ROCK HILL — Like many Democratic voters in South Carolina, Tabitha Strother has seen the many campaign ads for businessman Tom Steyer that have inundated televisions across the Palmetto State in recent months and they have caught her attention.
But as she considers whom to vote for in the "First in the South" primary, an unconvinced Strother wanted Steyer to tell her why she should ditch her first choice of former Vice President Joe Biden.
Steyer responded during a lunchtime stop Monday in Chester that he didn't want to say anything disrespectful about Biden. But, the billionaire former hedge fund manager added, if Democrats want to defeat President Donald Trump, it may require a nominee from outside of the Washington political establishment.
"Trump has had great success against conventional politicians," Steyer said, pointing to Trump's 2016 victories over Democrat Hillary Clinton and several well-known Republican primary challengers. "So, aren't we going to have to come up with something unconventional to beat him?"
In the final few months before South Carolina's Feb. 29 Democratic primary, Steyer has spent millions of dollars and valuable campaign time in the state to rise from a little-known progressive activist to a serious contender with an outside chance to pull off a stunning come-from-behind victory here.
A two-day swing through South Carolina on Sunday and Monday — while most of Steyer's opponents were focused on a last-minute push in New Hampshire ahead of that state's Tuesday primary — underscored the importance that the Palmetto State has taken on for his campaign.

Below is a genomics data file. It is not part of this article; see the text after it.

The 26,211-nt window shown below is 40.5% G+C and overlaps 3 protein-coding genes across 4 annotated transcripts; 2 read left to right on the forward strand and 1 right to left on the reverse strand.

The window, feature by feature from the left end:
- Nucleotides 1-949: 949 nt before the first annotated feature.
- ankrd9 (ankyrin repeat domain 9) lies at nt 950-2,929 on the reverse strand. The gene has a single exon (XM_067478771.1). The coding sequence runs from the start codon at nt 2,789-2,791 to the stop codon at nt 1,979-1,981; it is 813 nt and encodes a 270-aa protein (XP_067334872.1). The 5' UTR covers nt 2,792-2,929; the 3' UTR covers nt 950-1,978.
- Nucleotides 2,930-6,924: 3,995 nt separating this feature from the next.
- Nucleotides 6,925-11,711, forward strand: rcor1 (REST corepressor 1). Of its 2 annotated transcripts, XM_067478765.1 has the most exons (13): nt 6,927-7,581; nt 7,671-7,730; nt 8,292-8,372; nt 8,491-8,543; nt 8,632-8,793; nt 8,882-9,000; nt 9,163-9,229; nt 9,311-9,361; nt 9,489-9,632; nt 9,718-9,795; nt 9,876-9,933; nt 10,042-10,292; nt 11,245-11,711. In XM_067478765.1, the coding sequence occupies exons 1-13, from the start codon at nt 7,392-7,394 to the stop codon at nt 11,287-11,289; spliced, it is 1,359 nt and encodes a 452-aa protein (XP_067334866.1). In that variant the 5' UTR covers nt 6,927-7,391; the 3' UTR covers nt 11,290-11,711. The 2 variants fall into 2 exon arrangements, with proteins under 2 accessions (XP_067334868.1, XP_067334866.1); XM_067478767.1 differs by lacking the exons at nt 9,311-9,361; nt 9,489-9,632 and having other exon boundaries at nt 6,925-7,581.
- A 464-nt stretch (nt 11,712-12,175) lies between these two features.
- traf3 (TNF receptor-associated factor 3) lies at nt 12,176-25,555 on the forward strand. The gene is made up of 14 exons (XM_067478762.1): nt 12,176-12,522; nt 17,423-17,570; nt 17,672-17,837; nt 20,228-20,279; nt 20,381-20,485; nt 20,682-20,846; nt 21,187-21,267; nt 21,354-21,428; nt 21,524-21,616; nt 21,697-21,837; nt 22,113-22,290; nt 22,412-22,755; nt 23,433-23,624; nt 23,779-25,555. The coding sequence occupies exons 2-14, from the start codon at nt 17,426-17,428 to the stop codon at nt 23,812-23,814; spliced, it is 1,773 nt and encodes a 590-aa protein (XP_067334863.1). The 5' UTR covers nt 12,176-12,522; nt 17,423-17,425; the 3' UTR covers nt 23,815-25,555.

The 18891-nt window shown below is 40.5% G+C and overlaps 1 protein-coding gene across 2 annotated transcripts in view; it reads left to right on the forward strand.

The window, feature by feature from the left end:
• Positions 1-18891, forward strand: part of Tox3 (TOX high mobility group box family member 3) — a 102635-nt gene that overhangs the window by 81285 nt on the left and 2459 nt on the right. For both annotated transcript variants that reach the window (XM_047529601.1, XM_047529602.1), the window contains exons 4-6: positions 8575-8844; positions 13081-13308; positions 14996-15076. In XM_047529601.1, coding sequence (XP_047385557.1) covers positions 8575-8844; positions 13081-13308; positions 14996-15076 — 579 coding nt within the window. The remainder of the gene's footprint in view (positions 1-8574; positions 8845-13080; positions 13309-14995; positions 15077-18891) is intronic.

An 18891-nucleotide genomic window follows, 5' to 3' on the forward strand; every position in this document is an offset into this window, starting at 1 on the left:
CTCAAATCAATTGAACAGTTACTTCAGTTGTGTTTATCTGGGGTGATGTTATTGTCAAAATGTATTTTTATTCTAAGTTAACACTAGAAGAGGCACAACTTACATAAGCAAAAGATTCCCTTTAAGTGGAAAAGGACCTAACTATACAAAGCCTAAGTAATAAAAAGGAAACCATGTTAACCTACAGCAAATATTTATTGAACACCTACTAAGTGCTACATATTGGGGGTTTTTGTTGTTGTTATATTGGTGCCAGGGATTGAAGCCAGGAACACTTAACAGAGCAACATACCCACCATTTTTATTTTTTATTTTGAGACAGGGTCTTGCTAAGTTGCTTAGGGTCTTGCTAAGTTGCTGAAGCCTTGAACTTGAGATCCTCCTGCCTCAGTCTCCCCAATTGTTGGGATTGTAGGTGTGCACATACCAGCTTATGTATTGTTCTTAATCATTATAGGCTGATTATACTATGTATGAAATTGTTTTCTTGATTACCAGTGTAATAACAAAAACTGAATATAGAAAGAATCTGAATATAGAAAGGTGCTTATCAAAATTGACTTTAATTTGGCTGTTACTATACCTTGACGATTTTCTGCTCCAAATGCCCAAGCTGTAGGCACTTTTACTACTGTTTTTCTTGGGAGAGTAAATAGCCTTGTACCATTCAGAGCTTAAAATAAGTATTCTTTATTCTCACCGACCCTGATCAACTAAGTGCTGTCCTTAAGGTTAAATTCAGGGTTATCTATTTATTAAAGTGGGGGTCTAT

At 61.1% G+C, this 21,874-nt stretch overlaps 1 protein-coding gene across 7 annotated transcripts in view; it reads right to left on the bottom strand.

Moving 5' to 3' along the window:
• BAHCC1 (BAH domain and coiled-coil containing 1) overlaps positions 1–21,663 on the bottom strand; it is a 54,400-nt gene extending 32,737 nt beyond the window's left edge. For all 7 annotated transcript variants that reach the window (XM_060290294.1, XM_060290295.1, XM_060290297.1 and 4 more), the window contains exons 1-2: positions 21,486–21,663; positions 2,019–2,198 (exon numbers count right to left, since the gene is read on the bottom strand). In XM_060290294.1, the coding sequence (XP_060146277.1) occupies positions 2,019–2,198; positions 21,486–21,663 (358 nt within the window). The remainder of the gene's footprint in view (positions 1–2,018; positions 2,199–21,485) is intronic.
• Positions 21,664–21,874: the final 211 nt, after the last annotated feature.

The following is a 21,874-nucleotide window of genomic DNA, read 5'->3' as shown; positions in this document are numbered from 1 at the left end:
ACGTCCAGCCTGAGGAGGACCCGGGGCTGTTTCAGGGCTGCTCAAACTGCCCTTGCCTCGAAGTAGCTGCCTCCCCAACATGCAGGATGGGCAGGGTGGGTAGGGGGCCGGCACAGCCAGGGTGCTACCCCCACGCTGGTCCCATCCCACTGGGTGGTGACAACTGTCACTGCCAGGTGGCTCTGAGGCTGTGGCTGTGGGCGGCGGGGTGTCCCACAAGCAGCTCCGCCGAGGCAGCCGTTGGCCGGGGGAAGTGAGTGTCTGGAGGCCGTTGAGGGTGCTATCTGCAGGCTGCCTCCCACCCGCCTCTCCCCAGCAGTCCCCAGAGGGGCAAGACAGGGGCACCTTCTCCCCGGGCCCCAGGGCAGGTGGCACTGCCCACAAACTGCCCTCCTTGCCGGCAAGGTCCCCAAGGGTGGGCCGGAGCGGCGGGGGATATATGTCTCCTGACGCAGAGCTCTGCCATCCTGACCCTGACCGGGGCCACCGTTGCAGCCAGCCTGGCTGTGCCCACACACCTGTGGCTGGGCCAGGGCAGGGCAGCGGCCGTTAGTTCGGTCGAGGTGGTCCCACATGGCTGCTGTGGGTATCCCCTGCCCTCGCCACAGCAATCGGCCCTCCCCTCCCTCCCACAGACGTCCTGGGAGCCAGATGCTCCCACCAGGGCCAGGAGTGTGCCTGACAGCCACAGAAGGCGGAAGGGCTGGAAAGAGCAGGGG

Steyer's long-shot bid struggled to catch fire in Iowa and New Hampshire, the first two states on the Democratic nominating calendar. He placed in a distant seventh place in Iowa and is not expected to do much better in New Hampshire on Tuesday.
South Carolina, on the other hand, has proven to be a different story.
He's rocketed into the top three in the most recent polls taken of South Carolina Democratic primary voters and appears to be the first candidate to have any success chipping away at Biden's strong support among African American voters, who comprise roughly two-thirds of the state's Democratic electorate.
He's scored endorsements from several black elected officials in South Carolina, in part by emphasizing his support for issues like more funding for historically black colleges and universities, reparations for slavery and combating environmental justice problems that disproportionately impact African American communities.
The efforts have not come without some controversy.
He came under fire from critics last week for paying one of his endorsers, state Rep. Jerry Govan of Orangeburg, more than $40,000 to serve as an adviser for his campaign. Some voters complain about the deluge of flyers from his campaign that have practically overflowed their mailboxes in recent weeks.
For all the effort, Biden's connections to former President Barack Obama and his extensive relationships in South Carolina make his lead difficult to surmount for any of his rivals.
Chester Mayor Pro Tem Angela Douglas, who got breakfast Monday with Steyer, said her father had compiled a stack of Steyer's mailers and begun calling him "the flyer man." She said he was excited to learn the candidate himself would be appearing in their hometown.
But would he consider voting for him? Douglas shook her head.
"He's a Biden man," Douglas said. "He just loves Obama more than anything."
Even though he was spending the final days before the New Hampshire primary in South Carolina, Steyer chose not to take an opportunity to lower expectations for his performance in the Granite State.
"I'm hoping we're going to get momentum out of New Hampshire," he told reporters when asked whether his decision to leave that state indicated that he did not expect a strong result there.
Still, with just hours before New Hampshire voters headed to the polls, Steyer spent his Monday night about 900 miles away in a Rock Hill church trying to convince more South Carolinians to give an unconventional candidate a shot.